Amber ale vs Pale Ale

This week’s blog is going to include  another beer style comparison, this time amber ales versus pale ales. We’ll look at both styles and see how they are similar and how they differ as well as mentioning which of our Uiltje beers fall into either category.

Amber Ales

So first of all let’s define an amber ale. This beer style is best described as being, you guessed it, amberish in colour, although this can vary from a light copper to a lighter brown (red ales are often associated with amber ales too). Whilst they can vary in their profiles, they are generally maltier rather than hoppy. Amber ales are brewed using  caramel and crystal malts, which leads to a well bodied beer as well as enriching flavours such as toffee for instance. However it should be noted that if American hops are used for this style, this means that there can be subtle citrus-like flavours present too.    

Pale Ales 

So how about pale ales? We’ve mentioned this beer style before in our blogs several times, a beer style that first made an appearance several hundred years ago in England, gaining a huge amount of popularity in Britain and beyond and was re-invented when the craft beer revolution began in the US. American craft brewers have effectively put a ‘modern twist’ on the original pale ale as they experimented and continue to do so with American hops.  As for its appearance, the name gives it away in that they use pale malts to create a light coloured beer and they are generally more hoppy than they would be malty. Today they still remain to be a hugely popular beer style as we see ourselves at Uiltje with having two (mentioned below!) featured in our core beer range.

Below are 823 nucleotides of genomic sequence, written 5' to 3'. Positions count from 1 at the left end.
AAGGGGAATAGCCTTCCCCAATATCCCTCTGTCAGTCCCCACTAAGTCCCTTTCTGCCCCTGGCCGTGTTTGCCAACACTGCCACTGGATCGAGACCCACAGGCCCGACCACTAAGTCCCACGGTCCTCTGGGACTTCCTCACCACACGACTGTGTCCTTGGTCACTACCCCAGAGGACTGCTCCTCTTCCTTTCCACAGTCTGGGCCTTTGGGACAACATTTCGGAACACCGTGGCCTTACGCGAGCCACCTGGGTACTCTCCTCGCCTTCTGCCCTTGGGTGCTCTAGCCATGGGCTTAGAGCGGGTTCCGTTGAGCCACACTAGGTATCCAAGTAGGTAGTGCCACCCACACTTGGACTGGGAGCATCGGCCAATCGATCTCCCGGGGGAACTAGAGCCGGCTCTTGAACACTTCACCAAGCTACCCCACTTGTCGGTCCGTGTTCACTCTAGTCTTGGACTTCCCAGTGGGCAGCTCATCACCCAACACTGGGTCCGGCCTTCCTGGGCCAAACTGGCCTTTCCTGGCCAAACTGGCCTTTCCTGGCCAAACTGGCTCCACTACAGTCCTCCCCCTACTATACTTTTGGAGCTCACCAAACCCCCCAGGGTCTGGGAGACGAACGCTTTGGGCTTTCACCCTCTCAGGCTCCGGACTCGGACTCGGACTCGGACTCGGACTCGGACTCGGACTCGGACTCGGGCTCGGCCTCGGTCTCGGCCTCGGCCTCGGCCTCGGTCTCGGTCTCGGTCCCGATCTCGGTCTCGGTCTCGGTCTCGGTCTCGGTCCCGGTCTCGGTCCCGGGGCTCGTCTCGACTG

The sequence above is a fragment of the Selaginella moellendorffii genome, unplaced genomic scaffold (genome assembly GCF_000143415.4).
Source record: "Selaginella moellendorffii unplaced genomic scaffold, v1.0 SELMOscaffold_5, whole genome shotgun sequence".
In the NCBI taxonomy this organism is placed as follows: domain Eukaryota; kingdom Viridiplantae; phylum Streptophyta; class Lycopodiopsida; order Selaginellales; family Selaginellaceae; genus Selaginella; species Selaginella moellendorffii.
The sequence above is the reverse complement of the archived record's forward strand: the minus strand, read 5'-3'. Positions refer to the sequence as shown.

How these two styles differ (if they do..)

So how do these two styles differ? Well their names should give it away, in that amber ales are darker in colour than pale ales. The type of malt used  will also mean that amber ales tend to be maltier which will lead to a greater mouthfeel whereas a pale ale tends to have more hops and thus have a drier finish. However I would also say it’s not as simple as that as  these two beer styles have sometimes been used interchangeably  as brewers will categorise their beer under either style. An amber ale with a higher hop content may not end up being too dissimilar to a pale ale for instance. Both have also been associated with the more traditional british style of ‘bitters’ which again highlights how they can often overlap.   

 

The Uiltje Range 

So what do we have in the Uiltje range? Well perhaps our most popular and well known pale ales (as already mentioned in our last blog!) is the notorious extraordinary hoppy Dikke Lul 3Bier as well as our juicy pale ale, Trackdown. If you check out our website, you can now access our 2020 release calendar which will tell you when both are available. 

As for amber ales, whilst they are no doubt a popular beer style in the craft industry, admittedly we haven’t brewed any recently. The closest thing that we have brewed is a red ale, or rather an imperial red ale, which we then aged in sherry barrels to produce the sequence series 8 edition which is rather boozy at 11,1% ABV. So whilst we may not have any amber ales available at the moment, if you are a fan of barrel aged beers then this one is well worth a try!   

Zoe Clack, Tours Manager
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